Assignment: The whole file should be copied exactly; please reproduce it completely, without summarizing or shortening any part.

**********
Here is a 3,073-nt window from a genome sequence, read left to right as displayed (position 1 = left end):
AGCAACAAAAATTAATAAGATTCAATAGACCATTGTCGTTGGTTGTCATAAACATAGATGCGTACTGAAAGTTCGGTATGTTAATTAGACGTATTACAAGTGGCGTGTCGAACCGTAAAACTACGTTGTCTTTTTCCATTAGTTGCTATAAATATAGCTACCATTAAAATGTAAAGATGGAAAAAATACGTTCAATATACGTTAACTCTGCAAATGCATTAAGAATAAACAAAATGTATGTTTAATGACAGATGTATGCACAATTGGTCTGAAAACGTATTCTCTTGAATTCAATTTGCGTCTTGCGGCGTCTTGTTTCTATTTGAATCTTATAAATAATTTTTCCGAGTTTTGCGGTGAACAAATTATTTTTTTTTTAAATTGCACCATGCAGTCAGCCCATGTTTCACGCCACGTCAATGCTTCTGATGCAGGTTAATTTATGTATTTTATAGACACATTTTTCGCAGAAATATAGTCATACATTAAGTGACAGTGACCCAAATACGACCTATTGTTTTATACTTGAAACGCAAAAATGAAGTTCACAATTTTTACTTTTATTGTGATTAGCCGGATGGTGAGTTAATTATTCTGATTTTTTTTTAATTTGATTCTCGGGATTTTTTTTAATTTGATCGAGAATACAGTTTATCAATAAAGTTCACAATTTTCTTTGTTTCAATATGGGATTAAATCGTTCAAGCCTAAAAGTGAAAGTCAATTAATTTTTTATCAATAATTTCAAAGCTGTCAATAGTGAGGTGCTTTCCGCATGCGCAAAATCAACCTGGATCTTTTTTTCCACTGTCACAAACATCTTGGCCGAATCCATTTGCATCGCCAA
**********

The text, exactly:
Here is a 3,073-nt window from a genome sequence, read left to right as displayed (position 1 = left end):
AGCAACAAAAATTAATAAGATTCAATAGACCATTGTCGTTGGTTGTCATAAACATAGATGCGTACTGAAAGTTCGGTATGTTAATTAGACGTATTACAAGTGGCGTGTCGAACCGTAAAACTACGTTGTCTTTTTCCATTAGTTGCTATAAATATAGCTACCATTAAAATGTAAAGATGGAAAAAATACGTTCAATATACGTTAACTCTGCAAATGCATTAAGAATAAACAAAATGTATGTTTAATGACAGATGTATGCACAATTGGTCTGAAAACGTATTCTCTTGAATTCAATTTGCGTCTTGCGGCGTCTTGTTTCTATTTGAATCTTATAAATAATTTTTCCGAGTTTTGCGGTGAACAAATTATTTTTTTTTTAAATTGCACCATGCAGTCAGCCCATGTTTCACGCCACGTCAATGCTTCTGATGCAGGTTAATTTATGTATTTTATAGACACATTTTTCGCAGAAATATAGTCATACATTAAGTGACAGTGACCCAAATACGACCTATTGTTTTATACTTGAAACGCAAAAATGAAGTTCACAATTTTTACTTTTATTGTGATTAGCCGGATGGTGAGTTAATTATTCTGATTTTTTTTTAATTTGATTCTCGGGATTTTTTTTAATTTGATCGAGAATACAGTTTATCAATAAAGTTCACAATTTTCTTTGTTTCAATATGGGATTAAATCGTTCAAGCCTAAAAGTGAAAGTCAATTAATTTTTTATCAATAATTTCAAAGCTGTCAATAGTGAGGTGCTTTCCGCATGCGCAAAATCAACCTGGATCTTTTTTTCCACTGTCACAAACATCTTGGCCGAATCCATTTGCATCGCCAA